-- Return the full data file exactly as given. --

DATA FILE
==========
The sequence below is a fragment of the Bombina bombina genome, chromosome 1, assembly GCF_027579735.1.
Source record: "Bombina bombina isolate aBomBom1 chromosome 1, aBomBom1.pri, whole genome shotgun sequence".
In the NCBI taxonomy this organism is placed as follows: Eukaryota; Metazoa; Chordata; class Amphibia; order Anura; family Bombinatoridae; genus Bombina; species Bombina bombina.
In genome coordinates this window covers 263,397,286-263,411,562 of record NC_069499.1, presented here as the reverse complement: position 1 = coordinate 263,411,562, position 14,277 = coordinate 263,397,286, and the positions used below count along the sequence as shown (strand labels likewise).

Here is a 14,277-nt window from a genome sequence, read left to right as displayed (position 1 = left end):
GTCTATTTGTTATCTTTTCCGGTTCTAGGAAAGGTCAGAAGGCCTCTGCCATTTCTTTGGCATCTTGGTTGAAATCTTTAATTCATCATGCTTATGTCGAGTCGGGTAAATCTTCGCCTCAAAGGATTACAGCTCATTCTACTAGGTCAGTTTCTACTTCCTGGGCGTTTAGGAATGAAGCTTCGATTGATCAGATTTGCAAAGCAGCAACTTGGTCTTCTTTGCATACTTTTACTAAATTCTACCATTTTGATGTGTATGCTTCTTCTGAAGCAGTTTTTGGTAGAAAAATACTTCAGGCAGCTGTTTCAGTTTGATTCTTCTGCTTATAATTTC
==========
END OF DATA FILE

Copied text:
The sequence below is a fragment of the Bombina bombina genome, chromosome 1, assembly GCF_027579735.1.
Source record: "Bombina bombina isolate aBomBom1 chromosome 1, aBomBom1.pri, whole genome shotgun sequence".
In the NCBI taxonomy this organism is placed as follows: Eukaryota; Metazoa; Chordata; class Amphibia; order Anura; family Bombinatoridae; genus Bombina; species Bombina bombina.
In genome coordinates this window covers 263,397,286-263,411,562 of record NC_069499.1, presented here as the reverse complement: position 1 = coordinate 263,411,562, position 14,277 = coordinate 263,397,286, and the positions used below count along the sequence as shown (strand labels likewise).

Here is a 14,277-nt window from a genome sequence, read left to right as displayed (position 1 = left end):
GTCTATTTGTTATCTTTTCCGGTTCTAGGAAAGGTCAGAAGGCCTCTGCCATTTCTTTGGCATCTTGGTTGAAATCTTTAATTCATCATGCTTATGTCGAGTCGGGTAAATCTTCGCCTCAAAGGATTACAGCTCATTCTACTAGGTCAGTTTCTACTTCCTGGGCGTTTAGGAATGAAGCTTCGATTGATCAGATTTGCAAAGCAGCAACTTGGTCTTCTTTGCATACTTTTACTAAATTCTACCATTTTGATGTGTATGCTTCTTCTGAAGCAGTTTTTGGTAGAAAAATACTTCAGGCAGCTGTTTCAGTTTGATTCTTCTGCTTATAATTTC